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Re: Reverse-engineering the T. rex genome



As far as I read, this parasite lives for short time out of their
hosts, which can support the hypothesis it does only go well in warm
environments. If it can get proved that the Trichomonas gallinae
requires high temperatures to live, it can support the hypothesis that
at least coelurosaurs presented similarly constant high temperatures.
It may be said that for giant tyrannosaurids gigantothermy explains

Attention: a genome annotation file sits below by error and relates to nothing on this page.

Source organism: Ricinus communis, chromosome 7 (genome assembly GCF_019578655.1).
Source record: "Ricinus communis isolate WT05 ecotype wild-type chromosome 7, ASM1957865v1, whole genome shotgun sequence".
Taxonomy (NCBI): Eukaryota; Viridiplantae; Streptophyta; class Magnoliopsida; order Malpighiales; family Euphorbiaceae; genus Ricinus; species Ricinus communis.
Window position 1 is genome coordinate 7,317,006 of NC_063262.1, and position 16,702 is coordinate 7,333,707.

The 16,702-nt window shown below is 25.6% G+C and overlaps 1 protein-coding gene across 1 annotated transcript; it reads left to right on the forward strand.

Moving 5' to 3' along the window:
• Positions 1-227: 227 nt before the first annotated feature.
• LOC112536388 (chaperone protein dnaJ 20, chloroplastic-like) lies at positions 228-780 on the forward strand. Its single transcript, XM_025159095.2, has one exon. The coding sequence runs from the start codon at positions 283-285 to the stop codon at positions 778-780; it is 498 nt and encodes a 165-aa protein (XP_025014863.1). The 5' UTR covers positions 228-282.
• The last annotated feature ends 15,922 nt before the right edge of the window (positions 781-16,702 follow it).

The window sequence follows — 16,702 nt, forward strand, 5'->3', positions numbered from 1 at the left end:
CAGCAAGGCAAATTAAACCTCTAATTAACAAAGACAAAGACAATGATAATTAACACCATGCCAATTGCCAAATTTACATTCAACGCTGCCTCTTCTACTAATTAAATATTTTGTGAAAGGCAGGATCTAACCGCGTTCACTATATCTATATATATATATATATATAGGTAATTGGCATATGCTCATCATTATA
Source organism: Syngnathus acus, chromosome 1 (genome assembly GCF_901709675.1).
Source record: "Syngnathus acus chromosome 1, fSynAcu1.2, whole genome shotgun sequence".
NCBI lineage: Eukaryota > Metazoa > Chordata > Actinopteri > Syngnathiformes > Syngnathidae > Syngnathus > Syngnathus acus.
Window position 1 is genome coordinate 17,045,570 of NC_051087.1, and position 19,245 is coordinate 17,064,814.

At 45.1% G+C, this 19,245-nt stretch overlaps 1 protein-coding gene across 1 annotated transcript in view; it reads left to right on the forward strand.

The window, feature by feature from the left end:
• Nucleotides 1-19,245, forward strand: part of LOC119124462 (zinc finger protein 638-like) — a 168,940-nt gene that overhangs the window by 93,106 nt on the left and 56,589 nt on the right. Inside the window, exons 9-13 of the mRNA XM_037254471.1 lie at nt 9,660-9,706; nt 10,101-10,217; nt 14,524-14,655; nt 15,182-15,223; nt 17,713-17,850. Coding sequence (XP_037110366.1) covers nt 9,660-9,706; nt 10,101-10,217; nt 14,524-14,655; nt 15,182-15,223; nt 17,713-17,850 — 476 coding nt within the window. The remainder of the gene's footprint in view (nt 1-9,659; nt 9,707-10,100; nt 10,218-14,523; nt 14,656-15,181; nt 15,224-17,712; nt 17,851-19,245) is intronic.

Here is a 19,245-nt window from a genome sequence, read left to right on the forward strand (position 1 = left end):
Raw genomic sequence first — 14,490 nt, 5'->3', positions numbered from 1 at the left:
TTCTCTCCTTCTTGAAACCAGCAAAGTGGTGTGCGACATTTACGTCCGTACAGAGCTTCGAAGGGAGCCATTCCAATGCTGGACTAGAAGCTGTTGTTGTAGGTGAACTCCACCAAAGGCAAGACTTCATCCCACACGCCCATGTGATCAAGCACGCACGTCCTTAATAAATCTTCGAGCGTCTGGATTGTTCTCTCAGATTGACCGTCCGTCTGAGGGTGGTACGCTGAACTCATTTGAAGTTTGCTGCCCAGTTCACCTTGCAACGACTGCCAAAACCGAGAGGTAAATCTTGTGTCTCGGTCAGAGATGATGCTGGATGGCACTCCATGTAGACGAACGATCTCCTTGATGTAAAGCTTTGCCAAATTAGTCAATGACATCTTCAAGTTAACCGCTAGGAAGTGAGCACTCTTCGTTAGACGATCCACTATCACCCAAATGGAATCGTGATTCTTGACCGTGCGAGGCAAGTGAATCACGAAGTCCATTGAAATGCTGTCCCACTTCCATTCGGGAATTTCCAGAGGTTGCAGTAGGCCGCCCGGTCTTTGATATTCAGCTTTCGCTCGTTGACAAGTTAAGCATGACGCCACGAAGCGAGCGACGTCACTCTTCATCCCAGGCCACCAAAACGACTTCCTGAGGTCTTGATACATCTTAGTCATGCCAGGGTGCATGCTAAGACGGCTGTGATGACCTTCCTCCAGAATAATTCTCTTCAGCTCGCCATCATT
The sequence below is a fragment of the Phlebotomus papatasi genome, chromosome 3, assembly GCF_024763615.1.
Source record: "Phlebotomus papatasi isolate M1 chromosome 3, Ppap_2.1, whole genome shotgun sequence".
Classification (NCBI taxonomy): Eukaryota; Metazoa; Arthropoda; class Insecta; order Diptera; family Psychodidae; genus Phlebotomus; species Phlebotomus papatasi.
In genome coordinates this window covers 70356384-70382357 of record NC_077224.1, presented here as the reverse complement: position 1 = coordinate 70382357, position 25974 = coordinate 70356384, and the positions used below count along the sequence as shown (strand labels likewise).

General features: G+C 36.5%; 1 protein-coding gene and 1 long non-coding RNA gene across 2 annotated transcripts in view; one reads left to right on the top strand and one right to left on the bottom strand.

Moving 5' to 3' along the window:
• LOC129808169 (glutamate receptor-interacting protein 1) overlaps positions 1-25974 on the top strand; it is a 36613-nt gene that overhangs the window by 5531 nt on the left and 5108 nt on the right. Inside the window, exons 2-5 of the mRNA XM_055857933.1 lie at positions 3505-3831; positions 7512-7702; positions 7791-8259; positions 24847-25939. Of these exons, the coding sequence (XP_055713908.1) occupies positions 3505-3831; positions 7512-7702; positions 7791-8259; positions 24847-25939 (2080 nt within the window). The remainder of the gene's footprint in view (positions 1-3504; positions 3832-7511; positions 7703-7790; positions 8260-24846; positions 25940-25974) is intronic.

these temperatures, but I do not know if smaller juvenile
tyrannosaurid specimens also present these infections...

2009/10/8 Phillip Bigelow <bigelowp@juno.com>:
> Dann Pigdon <dannj@alphalink.com.au>
>
>
>> > Apparently, for crocs and gators, the immune response (and other defenses) 
>> > defeat the
>> >microorganism (otherwise the disease wouldn't be characterized as an 
>> >"avian" disease.
>
>> There's always the chance that this micro-organism requires a higher body 
>> temperature than crocs or
>> even mammals can sustain.
>
>
> Should be easy to test.  Some birds have nearly human-core temperatures. 
>  Other birds have blazing temps.  Which bird taxa catch the disease and which 
> ones don't?
>
>
> <pb>
> --
>
>
>
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